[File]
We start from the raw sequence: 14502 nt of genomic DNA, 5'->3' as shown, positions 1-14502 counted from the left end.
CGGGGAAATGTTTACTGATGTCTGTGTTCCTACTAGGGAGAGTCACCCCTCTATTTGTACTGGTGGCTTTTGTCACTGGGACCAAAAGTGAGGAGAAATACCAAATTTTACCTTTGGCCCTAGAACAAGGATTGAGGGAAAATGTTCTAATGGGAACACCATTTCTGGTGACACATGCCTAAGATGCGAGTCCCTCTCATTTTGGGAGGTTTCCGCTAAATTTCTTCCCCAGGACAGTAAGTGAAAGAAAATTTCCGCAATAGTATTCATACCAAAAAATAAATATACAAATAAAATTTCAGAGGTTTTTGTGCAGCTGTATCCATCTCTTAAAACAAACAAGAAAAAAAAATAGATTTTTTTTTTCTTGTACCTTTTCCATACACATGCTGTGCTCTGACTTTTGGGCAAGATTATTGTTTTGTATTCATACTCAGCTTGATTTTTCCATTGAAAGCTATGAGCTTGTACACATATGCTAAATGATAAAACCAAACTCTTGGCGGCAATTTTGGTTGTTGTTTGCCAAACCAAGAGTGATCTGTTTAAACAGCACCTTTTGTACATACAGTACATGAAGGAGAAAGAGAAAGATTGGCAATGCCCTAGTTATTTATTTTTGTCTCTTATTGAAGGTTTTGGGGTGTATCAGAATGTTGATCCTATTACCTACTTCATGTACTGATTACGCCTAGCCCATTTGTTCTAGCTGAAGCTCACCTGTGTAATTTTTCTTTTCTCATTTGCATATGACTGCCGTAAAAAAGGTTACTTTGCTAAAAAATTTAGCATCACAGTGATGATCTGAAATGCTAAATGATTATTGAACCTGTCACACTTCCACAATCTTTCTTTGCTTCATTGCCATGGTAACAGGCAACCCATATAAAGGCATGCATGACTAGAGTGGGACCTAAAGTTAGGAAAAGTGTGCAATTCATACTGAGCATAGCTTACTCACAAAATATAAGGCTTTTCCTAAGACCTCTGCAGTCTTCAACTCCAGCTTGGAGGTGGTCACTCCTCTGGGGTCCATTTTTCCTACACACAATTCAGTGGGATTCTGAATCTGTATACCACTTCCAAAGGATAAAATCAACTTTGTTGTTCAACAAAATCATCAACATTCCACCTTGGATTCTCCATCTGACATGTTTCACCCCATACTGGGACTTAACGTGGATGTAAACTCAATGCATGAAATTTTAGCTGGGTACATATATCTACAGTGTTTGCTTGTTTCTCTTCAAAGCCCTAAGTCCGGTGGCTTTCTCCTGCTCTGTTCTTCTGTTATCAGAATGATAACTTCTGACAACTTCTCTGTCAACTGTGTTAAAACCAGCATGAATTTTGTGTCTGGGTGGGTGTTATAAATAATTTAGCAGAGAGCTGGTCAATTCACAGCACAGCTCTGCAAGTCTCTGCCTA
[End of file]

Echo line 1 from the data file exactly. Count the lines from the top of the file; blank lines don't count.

We start from the raw sequence: 14502 nt of genomic DNA, 5'->3' as shown, positions 1-14502 counted from the left end.